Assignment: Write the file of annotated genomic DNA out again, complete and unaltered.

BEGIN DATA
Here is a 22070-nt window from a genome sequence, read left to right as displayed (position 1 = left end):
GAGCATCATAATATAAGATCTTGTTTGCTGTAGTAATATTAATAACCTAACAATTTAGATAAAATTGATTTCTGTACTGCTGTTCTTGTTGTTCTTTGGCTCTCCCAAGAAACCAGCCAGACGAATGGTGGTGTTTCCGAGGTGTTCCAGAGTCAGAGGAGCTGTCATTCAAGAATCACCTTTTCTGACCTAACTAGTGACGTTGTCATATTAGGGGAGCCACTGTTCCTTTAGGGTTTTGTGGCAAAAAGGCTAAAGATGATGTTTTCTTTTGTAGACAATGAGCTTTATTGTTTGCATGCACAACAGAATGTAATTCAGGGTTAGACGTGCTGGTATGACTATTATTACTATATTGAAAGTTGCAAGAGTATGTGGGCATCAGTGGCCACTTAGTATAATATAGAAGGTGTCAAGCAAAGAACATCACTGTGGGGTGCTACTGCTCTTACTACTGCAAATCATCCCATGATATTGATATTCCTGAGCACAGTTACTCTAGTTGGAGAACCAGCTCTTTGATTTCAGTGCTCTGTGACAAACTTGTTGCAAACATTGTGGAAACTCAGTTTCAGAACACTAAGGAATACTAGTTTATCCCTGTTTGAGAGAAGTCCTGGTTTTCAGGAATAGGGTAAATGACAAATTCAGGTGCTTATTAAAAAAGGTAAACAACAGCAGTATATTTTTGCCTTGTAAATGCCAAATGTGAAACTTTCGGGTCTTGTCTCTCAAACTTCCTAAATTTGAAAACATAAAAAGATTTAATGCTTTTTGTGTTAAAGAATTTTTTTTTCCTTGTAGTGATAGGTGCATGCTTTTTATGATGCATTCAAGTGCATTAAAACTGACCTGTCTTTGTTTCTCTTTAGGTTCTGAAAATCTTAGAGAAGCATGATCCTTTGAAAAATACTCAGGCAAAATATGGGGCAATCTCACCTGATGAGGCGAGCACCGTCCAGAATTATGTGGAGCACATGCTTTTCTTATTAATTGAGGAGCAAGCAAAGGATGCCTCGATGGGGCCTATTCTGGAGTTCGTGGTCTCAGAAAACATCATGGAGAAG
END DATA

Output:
Here is a 22070-nt window from a genome sequence, read left to right as displayed (position 1 = left end):
GAGCATCATAATATAAGATCTTGTTTGCTGTAGTAATATTAATAACCTAACAATTTAGATAAAATTGATTTCTGTACTGCTGTTCTTGTTGTTCTTTGGCTCTCCCAAGAAACCAGCCAGACGAATGGTGGTGTTTCCGAGGTGTTCCAGAGTCAGAGGAGCTGTCATTCAAGAATCACCTTTTCTGACCTAACTAGTGACGTTGTCATATTAGGGGAGCCACTGTTCCTTTAGGGTTTTGTGGCAAAAAGGCTAAAGATGATGTTTTCTTTTGTAGACAATGAGCTTTATTGTTTGCATGCACAACAGAATGTAATTCAGGGTTAGACGTGCTGGTATGACTATTATTACTATATTGAAAGTTGCAAGAGTATGTGGGCATCAGTGGCCACTTAGTATAATATAGAAGGTGTCAAGCAAAGAACATCACTGTGGGGTGCTACTGCTCTTACTACTGCAAATCATCCCATGATATTGATATTCCTGAGCACAGTTACTCTAGTTGGAGAACCAGCTCTTTGATTTCAGTGCTCTGTGACAAACTTGTTGCAAACATTGTGGAAACTCAGTTTCAGAACACTAAGGAATACTAGTTTATCCCTGTTTGAGAGAAGTCCTGGTTTTCAGGAATAGGGTAAATGACAAATTCAGGTGCTTATTAAAAAAGGTAAACAACAGCAGTATATTTTTGCCTTGTAAATGCCAAATGTGAAACTTTCGGGTCTTGTCTCTCAAACTTCCTAAATTTGAAAACATAAAAAGATTTAATGCTTTTTGTGTTAAAGAATTTTTTTTTCCTTGTAGTGATAGGTGCATGCTTTTTATGATGCATTCAAGTGCATTAAAACTGACCTGTCTTTGTTTCTCTTTAGGTTCTGAAAATCTTAGAGAAGCATGATCCTTTGAAAAATACTCAGGCAAAATATGGGGCAATCTCACCTGATGAGGCGAGCACCGTCCAGAATTATGTGGAGCACATGCTTTTCTTATTAATTGAGGAGCAAGCAAAGGATGCCTCGATGGGGCCTATTCTGGAGTTCGTGGTCTCAGAAAACATCATGGAGAAG